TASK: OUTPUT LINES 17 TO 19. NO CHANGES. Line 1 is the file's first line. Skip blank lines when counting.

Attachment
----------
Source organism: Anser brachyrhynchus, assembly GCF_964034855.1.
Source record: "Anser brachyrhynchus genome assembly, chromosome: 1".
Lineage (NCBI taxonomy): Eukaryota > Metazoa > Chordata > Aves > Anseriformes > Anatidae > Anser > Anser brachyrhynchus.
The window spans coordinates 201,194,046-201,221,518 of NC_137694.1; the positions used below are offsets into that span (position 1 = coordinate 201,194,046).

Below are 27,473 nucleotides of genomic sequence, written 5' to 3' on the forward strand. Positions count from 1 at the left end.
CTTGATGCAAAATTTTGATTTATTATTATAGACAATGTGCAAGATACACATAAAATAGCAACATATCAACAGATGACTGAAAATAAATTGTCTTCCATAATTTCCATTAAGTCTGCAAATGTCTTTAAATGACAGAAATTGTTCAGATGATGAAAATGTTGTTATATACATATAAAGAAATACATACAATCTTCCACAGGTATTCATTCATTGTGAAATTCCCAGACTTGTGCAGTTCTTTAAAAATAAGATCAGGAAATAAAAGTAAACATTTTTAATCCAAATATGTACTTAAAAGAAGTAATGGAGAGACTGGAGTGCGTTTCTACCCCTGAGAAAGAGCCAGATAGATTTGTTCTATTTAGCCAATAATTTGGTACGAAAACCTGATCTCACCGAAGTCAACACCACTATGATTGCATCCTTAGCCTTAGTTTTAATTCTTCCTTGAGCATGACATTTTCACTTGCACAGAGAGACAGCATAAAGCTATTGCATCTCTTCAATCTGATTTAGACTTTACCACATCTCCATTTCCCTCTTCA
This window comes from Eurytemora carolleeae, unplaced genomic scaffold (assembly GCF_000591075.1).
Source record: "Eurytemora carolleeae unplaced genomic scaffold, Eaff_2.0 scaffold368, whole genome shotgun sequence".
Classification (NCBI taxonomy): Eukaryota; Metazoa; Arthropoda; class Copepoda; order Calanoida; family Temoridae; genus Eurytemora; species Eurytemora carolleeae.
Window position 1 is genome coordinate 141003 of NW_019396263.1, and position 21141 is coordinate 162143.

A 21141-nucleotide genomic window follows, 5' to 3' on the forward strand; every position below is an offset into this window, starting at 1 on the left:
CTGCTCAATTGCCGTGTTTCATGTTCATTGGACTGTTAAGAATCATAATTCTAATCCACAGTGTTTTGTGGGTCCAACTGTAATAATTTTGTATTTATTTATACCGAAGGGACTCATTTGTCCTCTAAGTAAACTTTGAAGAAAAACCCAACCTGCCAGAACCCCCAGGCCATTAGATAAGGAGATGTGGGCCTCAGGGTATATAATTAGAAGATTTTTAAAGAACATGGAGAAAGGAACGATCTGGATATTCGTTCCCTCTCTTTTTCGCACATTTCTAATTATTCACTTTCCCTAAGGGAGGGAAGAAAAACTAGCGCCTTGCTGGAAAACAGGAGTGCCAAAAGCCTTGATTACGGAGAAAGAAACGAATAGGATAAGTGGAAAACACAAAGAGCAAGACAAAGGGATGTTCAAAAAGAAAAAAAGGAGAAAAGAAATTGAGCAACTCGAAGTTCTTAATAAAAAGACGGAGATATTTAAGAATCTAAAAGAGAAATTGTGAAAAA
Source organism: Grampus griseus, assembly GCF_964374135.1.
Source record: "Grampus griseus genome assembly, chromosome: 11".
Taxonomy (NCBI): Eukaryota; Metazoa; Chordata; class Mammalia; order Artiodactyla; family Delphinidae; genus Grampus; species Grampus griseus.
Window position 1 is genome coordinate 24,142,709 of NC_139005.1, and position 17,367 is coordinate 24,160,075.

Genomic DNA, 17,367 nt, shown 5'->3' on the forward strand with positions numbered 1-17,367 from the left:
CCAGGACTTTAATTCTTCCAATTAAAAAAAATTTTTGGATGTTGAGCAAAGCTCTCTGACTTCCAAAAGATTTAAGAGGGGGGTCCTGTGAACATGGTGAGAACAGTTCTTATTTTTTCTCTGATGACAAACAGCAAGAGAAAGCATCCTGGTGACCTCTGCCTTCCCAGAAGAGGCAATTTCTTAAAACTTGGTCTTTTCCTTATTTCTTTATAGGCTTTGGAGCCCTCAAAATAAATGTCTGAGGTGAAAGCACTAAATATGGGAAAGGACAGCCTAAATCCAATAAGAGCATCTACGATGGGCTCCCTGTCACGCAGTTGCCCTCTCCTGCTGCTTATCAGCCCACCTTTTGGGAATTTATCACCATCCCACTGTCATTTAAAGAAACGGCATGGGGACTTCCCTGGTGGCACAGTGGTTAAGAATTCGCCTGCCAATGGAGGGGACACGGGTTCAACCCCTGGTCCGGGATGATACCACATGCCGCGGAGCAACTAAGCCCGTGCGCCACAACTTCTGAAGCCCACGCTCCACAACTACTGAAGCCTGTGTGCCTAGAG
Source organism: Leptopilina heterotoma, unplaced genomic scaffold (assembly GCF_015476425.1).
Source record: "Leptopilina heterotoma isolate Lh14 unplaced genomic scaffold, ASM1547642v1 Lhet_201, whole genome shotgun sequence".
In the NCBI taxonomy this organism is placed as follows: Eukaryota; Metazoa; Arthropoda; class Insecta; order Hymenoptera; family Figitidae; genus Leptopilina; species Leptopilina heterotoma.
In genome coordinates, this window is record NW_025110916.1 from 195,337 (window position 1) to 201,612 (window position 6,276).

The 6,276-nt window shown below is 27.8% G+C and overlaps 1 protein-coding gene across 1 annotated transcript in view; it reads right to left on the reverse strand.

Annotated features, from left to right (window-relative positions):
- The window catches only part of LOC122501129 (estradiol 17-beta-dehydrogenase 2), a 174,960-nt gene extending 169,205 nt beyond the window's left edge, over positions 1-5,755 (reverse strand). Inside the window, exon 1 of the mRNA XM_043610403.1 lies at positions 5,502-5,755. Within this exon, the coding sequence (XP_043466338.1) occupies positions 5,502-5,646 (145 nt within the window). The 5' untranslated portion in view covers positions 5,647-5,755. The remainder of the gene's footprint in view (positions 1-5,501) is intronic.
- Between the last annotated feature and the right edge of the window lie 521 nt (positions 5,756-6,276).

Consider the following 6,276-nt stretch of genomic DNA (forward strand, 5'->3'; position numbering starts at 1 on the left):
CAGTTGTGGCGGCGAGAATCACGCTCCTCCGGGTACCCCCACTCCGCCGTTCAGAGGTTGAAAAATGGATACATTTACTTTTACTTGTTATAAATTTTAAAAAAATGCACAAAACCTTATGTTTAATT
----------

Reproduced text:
Genomic DNA, 17,367 nt, shown 5'->3' on the forward strand with positions numbered 1-17,367 from the left:
CCAGGACTTTAATTCTTCCAATTAAAAAAAATTTTTGGATGTTGAGCAAAGCTCTCTGACTTCCAAAAGATTTAAGAGGGGGGTCCTGTGAACATGGTGAGAACAGTTCTTATTTTTTCTCTGATGACAAACAGCAAGAGAAAGCATCCTGGTGACCTCTGCCTTCCCAGAAGAGGCAATTTCTTAAAACTTGGTCTTTTCCTTATTTCTTTATAGGCTTTGGAGCCCTCAAAATAAATGTCTGAGGTGAAAGCACTAAATATGGGAAAGGACAGCCTAAATCCAATAAGAGCATCTACGATGGGCTCCCTGTCACGCAGTTGCCCTCTCCTGCTGCTTATCAGCCCACCTTTTGGGAATTTATCACCATCCCACTGTCATTTAAAGAAACGGCATGGGGACTTCCCTGGTGGCACAGTGGTTAAGAATTCGCCTGCCAATGGAGGGGACACGGGTTCAACCCCTGGTCCGGGATGATACCACATGCCGCGGAGCAACTAAGCCCGTGCGCCACAACTTCTGAAGCCCACGCTCCACAACTACTGAAGCCTGTGTGCCTAGAG
Source organism: Leptopilina heterotoma, unplaced genomic scaffold (assembly GCF_015476425.1).